Monday, July 10, 2006

So very far from home

There is something magical about the shrinking of the globe brought about by global warming. I mean by cheap flights in Europe. Hop on a plane in the English Midlands, hop off at Rennes, and a short zip up the N137 and you are there, in heaven. Cora, á St Jouan-des-Guérets.

Having stocked up on French basics; bread, blue President butter, two kilos of fat juicy crevettes, strawberry tarts, and not forgetting a couple of boxes of Nescafe pur arabica espresso coffee sticks; and called into the restaurant there for lunch, it's a short drive to our house beside the sea.

Long, long days of books, painting, music, maps and walking, laughter, cooking, shopping, driving barely any distance, tequila sunrises and Gordon's sunsets (giggling here), visiting each churchyard and church and war memorial between here and there, watching France win their way all the way to the final; and finally shoulders emerge from ears, foreheads unwrinkle and smiling becomes a permanent fixture. And no bloody gardening. Well, almost no gardening. Walking towards a particularly beautiful cemetery I pulled up a handful of oak seedlings from last autumn's acorns that had settled and sprouted into the approaching gravel paths.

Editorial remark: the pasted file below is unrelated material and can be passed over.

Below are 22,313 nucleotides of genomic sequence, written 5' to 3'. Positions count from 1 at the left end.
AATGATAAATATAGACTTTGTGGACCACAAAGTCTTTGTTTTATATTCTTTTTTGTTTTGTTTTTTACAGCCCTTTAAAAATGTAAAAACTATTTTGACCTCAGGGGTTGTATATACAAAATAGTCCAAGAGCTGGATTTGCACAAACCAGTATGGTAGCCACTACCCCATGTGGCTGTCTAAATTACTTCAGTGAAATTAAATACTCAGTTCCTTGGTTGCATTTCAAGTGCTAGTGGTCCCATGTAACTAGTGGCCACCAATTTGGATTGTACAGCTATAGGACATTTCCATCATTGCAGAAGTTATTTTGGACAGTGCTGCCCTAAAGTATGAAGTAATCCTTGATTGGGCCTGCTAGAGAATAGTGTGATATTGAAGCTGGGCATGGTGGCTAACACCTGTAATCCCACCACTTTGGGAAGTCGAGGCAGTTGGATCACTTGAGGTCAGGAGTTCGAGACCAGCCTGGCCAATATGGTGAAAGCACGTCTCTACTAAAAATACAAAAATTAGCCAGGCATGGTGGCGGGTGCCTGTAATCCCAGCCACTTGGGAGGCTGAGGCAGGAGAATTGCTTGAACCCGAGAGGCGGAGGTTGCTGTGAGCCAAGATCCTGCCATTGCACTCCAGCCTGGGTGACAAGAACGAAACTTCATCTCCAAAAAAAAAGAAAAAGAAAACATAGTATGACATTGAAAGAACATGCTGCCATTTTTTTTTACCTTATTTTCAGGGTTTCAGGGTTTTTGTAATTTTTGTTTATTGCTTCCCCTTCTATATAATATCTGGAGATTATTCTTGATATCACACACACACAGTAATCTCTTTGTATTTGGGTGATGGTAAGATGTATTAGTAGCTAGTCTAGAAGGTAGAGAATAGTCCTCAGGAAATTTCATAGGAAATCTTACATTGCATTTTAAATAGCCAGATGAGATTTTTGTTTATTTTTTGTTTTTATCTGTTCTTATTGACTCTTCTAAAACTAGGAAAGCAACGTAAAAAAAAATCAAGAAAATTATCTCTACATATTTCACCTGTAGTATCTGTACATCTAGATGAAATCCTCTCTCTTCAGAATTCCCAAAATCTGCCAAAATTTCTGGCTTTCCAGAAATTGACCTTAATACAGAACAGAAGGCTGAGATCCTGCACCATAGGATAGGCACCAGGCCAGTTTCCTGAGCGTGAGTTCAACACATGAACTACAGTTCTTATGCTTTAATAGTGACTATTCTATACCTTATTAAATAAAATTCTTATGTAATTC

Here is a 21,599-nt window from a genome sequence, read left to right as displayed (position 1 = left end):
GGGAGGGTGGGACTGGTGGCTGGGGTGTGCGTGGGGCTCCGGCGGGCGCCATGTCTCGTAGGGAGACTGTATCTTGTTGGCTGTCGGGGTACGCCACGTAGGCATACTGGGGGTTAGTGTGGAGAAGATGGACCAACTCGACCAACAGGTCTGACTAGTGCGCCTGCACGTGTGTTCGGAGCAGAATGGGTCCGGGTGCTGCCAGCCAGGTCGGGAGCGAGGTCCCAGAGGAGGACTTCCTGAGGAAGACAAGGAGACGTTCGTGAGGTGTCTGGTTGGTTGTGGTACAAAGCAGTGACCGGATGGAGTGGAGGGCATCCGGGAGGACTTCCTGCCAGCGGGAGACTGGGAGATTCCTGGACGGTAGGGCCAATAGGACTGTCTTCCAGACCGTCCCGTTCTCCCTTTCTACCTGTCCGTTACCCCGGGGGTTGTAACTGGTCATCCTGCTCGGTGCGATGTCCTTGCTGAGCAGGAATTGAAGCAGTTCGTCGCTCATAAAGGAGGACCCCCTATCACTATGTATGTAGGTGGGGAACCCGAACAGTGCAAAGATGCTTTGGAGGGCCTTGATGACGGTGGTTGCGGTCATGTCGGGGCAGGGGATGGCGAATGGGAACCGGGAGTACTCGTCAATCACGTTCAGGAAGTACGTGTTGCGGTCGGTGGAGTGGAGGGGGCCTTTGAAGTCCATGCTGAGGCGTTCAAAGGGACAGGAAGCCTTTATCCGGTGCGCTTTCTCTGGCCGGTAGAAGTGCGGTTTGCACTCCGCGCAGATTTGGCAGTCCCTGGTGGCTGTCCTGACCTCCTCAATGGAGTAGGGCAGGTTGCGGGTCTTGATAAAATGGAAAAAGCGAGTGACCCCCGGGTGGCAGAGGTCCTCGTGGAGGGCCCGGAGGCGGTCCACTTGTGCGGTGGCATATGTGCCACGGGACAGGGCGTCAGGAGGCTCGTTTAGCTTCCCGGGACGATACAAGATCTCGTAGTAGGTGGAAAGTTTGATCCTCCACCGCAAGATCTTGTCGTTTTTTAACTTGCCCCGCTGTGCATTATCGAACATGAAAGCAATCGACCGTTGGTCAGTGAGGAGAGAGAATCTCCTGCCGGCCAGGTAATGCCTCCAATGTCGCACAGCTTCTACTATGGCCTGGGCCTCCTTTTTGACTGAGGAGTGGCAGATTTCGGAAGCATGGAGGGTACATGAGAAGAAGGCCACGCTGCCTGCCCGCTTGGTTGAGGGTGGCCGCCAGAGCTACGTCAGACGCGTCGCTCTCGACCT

There is something so good and right and proper about the decision by the Commonwealth War Graves Commission to plant the headstone borders and surrounding gardens with trees and plants that create a clear attachment between the gardens and landscapes at home, and the foreign fields where the soldiers lie. And for those farm hands and country boys of the Sherwood Foresters Regiment who died so far from home, the familiar trees and hedgerows of home were brought to them. The cooling summer canopy of broad leafed trees of the English Midlands. I potted up the seedlings immediately after arriving home.